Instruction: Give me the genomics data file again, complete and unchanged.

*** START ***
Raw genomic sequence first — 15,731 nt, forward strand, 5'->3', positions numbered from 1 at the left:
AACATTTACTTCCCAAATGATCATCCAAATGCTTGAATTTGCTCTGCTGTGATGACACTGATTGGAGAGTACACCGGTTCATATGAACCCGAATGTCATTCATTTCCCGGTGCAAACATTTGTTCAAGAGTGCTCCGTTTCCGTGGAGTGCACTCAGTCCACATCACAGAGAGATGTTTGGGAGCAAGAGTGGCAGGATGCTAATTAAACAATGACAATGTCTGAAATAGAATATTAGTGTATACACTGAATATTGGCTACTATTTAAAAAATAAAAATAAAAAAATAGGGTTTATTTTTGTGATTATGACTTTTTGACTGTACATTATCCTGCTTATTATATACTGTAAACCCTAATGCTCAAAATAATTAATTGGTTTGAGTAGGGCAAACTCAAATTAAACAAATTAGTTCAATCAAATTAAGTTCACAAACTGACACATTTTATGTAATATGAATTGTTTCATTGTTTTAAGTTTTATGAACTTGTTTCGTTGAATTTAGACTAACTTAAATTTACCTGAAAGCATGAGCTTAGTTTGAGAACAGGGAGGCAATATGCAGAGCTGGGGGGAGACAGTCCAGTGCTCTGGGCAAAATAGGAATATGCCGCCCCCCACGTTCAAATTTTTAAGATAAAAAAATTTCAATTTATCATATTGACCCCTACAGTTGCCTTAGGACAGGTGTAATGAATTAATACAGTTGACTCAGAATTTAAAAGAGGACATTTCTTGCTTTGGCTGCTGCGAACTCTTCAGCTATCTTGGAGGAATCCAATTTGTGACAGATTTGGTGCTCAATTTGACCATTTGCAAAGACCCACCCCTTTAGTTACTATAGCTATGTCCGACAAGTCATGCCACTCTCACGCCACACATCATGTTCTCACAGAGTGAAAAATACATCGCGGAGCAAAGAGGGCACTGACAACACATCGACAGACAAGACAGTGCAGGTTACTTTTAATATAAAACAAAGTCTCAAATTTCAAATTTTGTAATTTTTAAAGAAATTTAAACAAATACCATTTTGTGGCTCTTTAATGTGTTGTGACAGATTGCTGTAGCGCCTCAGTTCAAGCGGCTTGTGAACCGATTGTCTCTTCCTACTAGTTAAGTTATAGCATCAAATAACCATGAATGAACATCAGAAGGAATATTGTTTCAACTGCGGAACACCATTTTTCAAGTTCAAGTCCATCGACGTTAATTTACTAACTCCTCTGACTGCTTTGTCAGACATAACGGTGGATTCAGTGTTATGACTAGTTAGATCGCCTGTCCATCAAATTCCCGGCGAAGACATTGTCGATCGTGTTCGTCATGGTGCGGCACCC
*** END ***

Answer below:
Raw genomic sequence first — 15,731 nt, forward strand, 5'->3', positions numbered from 1 at the left:
AACATTTACTTCCCAAATGATCATCCAAATGCTTGAATTTGCTCTGCTGTGATGACACTGATTGGAGAGTACACCGGTTCATATGAACCCGAATGTCATTCATTTCCCGGTGCAAACATTTGTTCAAGAGTGCTCCGTTTCCGTGGAGTGCACTCAGTCCACATCACAGAGAGATGTTTGGGAGCAAGAGTGGCAGGATGCTAATTAAACAATGACAATGTCTGAAATAGAATATTAGTGTATACACTGAATATTGGCTACTATTTAAAAAATAAAAATAAAAAAATAGGGTTTATTTTTGTGATTATGACTTTTTGACTGTACATTATCCTGCTTATTATATACTGTAAACCCTAATGCTCAAAATAATTAATTGGTTTGAGTAGGGCAAACTCAAATTAAACAAATTAGTTCAATCAAATTAAGTTCACAAACTGACACATTTTATGTAATATGAATTGTTTCATTGTTTTAAGTTTTATGAACTTGTTTCGTTGAATTTAGACTAACTTAAATTTACCTGAAAGCATGAGCTTAGTTTGAGAACAGGGAGGCAATATGCAGAGCTGGGGGGAGACAGTCCAGTGCTCTGGGCAAAATAGGAATATGCCGCCCCCCACGTTCAAATTTTTAAGATAAAAAAATTTCAATTTATCATATTGACCCCTACAGTTGCCTTAGGACAGGTGTAATGAATTAATACAGTTGACTCAGAATTTAAAAGAGGACATTTCTTGCTTTGGCTGCTGCGAACTCTTCAGCTATCTTGGAGGAATCCAATTTGTGACAGATTTGGTGCTCAATTTGACCATTTGCAAAGACCCACCCCTTTAGTTACTATAGCTATGTCCGACAAGTCATGCCACTCTCACGCCACACATCATGTTCTCACAGAGTGAAAAATACATCGCGGAGCAAAGAGGGCACTGACAACACATCGACAGACAAGACAGTGCAGGTTACTTTTAATATAAAACAAAGTCTCAAATTTCAAATTTTGTAATTTTTAAAGAAATTTAAACAAATACCATTTTGTGGCTCTTTAATGTGTTGTGACAGATTGCTGTAGCGCCTCAGTTCAAGCGGCTTGTGAACCGATTGTCTCTTCCTACTAGTTAAGTTATAGCATCAAATAACCATGAATGAACATCAGAAGGAATATTGTTTCAACTGCGGAACACCATTTTTCAAGTTCAAGTCCATCGACGTTAATTTACTAACTCCTCTGACTGCTTTGTCAGACATAACGGTGGATTCAGTGTTATGACTAGTTAGATCGCCTGTCCATCAAATTCCCGGCGAAGACATTGTCGATCGTGTTCGTCATGGTGCGGCACCC